If the Toy Factory is US republican democracy, and the elder Zevo the generation leaving the country in it's current quandry this movie can make a bit of sense. The "poor" choices of the past(militaristic Uncle in charge of the factory) compell the newer generations to reorient the system(democracy as toy factory) towards it's original intent. The founder(or founders Jefferson,Madison et al) Zevo had no idea of the damage the company would tolerate and still move towards a stronger more democratic outcome. An allegory for the younger Bush administration, we should all be amazed at how our poor choices inflict harm and ruin our way of life. Catch the Tori Amos, happy worker song at the beginning of the movie and contrast this with the miltary dictatorship that insues.
It's hard to know if the intent of the father was to shake the son out of his doldrums and trivial existence, or a truly poor choice of leadership. As we relinquish our rights, it becomes harder and harder to reacquire them as the newer systems congeal. Warren Zevo has early and ample opportunity to question the decisions, but inaction allows the Uncle to overwhelm and adulterate the system. In the end, in revolutionary fashion, the jackbooted thugs are defeated and retired to a quiet existence. The world is saved, and innocence prevails.
5.0 out of 5 stars This is one you experience, not watch.,
This review is from: Toys (DVD)If some songs are enjoyable more on account of their phonic sound than the actual melody they offer, then Toys likewise, is a film that can be enjoyed more for its sheer imagery than for its none-too-profound storyline. As many critics--even the adoring ones--will tell you, this movie won't be remembered on the strength of its plot. It's an uncomplicated (if also a little thematically-preachy) story of youthful innocense, big-bully intimidation, and then conclusively, of victorious, passive retaliation. And they're all worthy concepts. However, Barry Levinson doesn't make his audiences mull them over during the movie. To the contrary, it's rather difficult to ponder much of anything in light of the devastatingly gorgeous scenery, the brilliantly simple contraptions, and the fairytale-like quality of the characters.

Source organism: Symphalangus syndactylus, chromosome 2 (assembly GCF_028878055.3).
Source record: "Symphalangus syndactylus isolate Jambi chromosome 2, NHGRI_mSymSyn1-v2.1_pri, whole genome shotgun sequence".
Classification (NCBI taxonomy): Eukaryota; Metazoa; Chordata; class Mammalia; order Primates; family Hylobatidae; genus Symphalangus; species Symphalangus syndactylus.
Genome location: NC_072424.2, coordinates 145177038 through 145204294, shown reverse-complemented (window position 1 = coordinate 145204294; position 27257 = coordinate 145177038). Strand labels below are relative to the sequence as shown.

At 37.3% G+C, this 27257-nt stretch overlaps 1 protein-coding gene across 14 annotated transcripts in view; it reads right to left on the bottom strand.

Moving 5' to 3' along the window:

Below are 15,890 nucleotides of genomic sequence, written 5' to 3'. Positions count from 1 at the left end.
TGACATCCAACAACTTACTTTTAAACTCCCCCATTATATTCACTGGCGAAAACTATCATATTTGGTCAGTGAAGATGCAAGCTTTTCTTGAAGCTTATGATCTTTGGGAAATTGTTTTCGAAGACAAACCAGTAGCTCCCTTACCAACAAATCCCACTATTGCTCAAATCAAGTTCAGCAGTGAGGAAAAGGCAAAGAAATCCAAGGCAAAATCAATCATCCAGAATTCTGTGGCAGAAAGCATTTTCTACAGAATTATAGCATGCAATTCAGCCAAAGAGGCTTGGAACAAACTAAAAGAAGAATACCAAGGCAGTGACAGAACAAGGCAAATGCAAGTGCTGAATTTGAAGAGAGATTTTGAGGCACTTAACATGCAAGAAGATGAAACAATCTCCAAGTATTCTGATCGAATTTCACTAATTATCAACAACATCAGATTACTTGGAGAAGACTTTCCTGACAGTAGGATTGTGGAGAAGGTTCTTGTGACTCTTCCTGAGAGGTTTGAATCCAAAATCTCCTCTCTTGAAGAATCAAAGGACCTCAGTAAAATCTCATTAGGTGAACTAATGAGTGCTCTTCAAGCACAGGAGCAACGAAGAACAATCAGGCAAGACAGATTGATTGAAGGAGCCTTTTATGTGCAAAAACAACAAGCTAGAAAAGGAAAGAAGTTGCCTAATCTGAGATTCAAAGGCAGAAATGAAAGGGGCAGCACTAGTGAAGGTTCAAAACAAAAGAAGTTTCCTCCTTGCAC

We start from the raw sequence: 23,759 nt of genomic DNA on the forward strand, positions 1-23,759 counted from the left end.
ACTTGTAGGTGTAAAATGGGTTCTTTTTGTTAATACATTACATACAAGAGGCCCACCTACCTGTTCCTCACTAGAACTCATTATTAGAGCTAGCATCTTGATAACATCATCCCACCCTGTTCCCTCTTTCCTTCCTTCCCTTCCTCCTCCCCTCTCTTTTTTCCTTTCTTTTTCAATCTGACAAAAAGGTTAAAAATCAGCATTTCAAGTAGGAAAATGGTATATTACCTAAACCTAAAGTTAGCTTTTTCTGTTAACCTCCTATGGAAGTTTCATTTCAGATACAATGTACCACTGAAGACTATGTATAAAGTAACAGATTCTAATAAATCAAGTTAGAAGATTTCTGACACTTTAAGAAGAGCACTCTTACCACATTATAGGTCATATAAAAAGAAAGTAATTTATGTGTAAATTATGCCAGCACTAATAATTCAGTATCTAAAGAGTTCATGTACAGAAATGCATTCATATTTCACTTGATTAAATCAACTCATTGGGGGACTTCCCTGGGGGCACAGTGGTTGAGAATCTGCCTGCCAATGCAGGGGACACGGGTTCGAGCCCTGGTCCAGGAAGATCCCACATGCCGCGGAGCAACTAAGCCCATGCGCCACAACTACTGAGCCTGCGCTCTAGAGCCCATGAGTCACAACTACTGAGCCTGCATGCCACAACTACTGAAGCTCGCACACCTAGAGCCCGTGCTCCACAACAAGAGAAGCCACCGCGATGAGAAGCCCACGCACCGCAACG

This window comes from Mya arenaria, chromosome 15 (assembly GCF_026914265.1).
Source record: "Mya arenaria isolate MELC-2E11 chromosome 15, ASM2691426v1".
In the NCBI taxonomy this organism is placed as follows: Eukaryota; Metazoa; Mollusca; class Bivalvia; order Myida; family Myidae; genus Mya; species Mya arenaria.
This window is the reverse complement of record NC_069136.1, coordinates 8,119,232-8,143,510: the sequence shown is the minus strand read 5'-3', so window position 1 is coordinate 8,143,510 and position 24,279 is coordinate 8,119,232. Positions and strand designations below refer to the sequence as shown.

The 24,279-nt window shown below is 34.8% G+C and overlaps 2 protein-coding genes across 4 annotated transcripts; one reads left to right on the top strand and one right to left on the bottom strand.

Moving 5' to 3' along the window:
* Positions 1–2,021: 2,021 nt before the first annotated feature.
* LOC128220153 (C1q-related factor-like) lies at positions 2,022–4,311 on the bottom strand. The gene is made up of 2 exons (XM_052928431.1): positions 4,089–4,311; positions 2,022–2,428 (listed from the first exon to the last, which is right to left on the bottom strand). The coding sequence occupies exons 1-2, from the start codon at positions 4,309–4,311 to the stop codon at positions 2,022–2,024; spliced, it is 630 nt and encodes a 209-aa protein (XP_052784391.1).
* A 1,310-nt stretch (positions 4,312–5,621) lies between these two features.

If ever there was a celluloid catalyst for shattering actor typecasts, this was it. Robin Williams' performance reveals a mostly unfamiliar vulnerable sincerity that, frankly, creeped me out a couple times throughout the story. Similarly, you have Joan Cusack at her most delicate and gently-spoken (with exception of course to the laughable observation she makes in regards to war being "the domain of a small..." so on and so forth). L.L. Cool J competently delivers the role of a convincingly clean, wholesome, family-valued military man caught between the warring factions of his own family, represented by a hawk (his own father, played by the appropriately casted Michael Gambon) and the dove (a perpetually juvenile Williams). Robin Wright Penn isn't given much of a stage in Toys, and consequently her performance is less than striking here. But to her credit, she nurses a few otherwise-forgettable scenes (particularly the overtly ad-libbed cafeteria scene with Williams) back to life with her disarming laugh and sincere attention.